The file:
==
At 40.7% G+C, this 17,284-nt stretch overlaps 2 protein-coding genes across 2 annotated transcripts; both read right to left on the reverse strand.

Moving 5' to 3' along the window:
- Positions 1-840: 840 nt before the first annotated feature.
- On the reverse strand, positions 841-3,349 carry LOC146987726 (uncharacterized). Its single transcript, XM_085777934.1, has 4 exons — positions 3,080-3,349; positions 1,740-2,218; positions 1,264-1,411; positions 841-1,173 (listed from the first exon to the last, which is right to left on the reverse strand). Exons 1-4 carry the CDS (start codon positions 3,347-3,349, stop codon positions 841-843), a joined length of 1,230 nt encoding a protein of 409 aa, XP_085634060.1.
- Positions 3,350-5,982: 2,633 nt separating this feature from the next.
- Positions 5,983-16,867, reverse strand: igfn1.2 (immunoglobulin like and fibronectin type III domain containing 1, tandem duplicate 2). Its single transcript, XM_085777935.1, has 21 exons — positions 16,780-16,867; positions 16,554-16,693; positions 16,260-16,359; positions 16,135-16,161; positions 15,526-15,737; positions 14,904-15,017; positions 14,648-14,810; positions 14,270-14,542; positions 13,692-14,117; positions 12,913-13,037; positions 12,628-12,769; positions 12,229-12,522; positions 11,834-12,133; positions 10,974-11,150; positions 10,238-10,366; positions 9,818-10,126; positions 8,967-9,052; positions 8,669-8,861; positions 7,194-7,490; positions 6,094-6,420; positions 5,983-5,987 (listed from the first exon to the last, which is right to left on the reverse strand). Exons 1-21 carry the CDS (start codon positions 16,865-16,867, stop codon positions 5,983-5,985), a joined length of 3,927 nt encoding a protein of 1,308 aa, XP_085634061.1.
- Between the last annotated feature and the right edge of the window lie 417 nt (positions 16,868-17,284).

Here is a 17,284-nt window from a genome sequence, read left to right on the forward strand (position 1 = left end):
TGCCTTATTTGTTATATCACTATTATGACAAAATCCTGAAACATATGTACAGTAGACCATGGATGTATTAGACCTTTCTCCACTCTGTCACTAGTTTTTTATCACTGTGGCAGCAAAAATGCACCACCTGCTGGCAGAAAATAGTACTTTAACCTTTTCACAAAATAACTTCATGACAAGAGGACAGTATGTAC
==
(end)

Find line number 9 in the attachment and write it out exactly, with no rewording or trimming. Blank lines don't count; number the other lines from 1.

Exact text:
TGCCTTATTTGTTATATCACTATTATGACAAAATCCTGAAACATATGTACAGTAGACCATGGATGTATTAGACCTTTCTCCACTCTGTCACTAGTTTTTTATCACTGTGGCAGCAAAAATGCACCACCTGCTGGCAGAAAATAGTACTTTAACCTTTTCACAAAATAACTTCATGACAAGAGGACAGTATGTAC